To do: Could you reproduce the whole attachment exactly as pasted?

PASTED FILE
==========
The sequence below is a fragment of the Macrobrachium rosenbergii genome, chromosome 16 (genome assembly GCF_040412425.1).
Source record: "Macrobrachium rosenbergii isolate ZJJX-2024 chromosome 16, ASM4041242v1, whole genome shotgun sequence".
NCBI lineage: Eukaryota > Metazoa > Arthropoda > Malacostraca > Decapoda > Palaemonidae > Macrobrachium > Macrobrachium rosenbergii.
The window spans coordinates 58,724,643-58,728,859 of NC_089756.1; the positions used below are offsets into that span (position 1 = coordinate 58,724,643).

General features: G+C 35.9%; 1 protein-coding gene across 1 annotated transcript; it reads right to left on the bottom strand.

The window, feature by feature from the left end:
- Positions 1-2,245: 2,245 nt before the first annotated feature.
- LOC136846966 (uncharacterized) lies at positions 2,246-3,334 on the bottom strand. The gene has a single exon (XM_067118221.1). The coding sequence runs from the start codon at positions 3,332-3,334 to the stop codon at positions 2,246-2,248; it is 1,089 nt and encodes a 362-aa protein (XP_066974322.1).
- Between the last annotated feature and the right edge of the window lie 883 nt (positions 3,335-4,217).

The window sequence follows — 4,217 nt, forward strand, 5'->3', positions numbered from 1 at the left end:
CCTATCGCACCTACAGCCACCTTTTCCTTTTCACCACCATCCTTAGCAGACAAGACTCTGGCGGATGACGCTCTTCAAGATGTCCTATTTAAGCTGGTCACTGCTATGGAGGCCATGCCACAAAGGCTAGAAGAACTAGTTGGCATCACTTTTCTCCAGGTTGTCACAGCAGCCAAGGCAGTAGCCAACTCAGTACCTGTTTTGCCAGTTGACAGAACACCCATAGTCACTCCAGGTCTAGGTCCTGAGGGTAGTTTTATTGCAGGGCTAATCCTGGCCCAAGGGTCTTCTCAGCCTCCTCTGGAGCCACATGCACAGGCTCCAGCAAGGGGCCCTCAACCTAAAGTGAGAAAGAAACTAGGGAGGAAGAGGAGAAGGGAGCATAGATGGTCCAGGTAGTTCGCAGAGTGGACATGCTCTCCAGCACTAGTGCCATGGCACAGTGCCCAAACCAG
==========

The sequence below is a fragment of the Macrobrachium rosenbergii genome, chromosome 16 (genome assembly GCF_040412425.1).
Source record: "Macrobrachium rosenbergii isolate ZJJX-2024 chromosome 16, ASM4041242v1, whole genome shotgun sequence".
NCBI lineage: Eukaryota > Metazoa > Arthropoda > Malacostraca > Decapoda > Palaemonidae > Macrobrachium > Macrobrachium rosenbergii.
The window spans coordinates 58,724,643-58,728,859 of NC_089756.1; the positions used below are offsets into that span (position 1 = coordinate 58,724,643).

General features: G+C 35.9%; 1 protein-coding gene across 1 annotated transcript; it reads right to left on the bottom strand.

The window, feature by feature from the left end:
- Positions 1-2,245: 2,245 nt before the first annotated feature.
- LOC136846966 (uncharacterized) lies at positions 2,246-3,334 on the bottom strand. The gene has a single exon (XM_067118221.1). The coding sequence runs from the start codon at positions 3,332-3,334 to the stop codon at positions 2,246-2,248; it is 1,089 nt and encodes a 362-aa protein (XP_066974322.1).
- Between the last annotated feature and the right edge of the window lie 883 nt (positions 3,335-4,217).

The window sequence follows — 4,217 nt, forward strand, 5'->3', positions numbered from 1 at the left end:
CCTATCGCACCTACAGCCACCTTTTCCTTTTCACCACCATCCTTAGCAGACAAGACTCTGGCGGATGACGCTCTTCAAGATGTCCTATTTAAGCTGGTCACTGCTATGGAGGCCATGCCACAAAGGCTAGAAGAACTAGTTGGCATCACTTTTCTCCAGGTTGTCACAGCAGCCAAGGCAGTAGCCAACTCAGTACCTGTTTTGCCAGTTGACAGAACACCCATAGTCACTCCAGGTCTAGGTCCTGAGGGTAGTTTTATTGCAGGGCTAATCCTGGCCCAAGGGTCTTCTCAGCCTCCTCTGGAGCCACATGCACAGGCTCCAGCAAGGGGCCCTCAACCTAAAGTGAGAAAGAAACTAGGGAGGAAGAGGAGAAGGGAGCATAGATGGTCCAGGTAGTTCGCAGAGTGGACATGCTCTCCAGCACTAGTGCCATGGCACAGTGCCCAAACCAG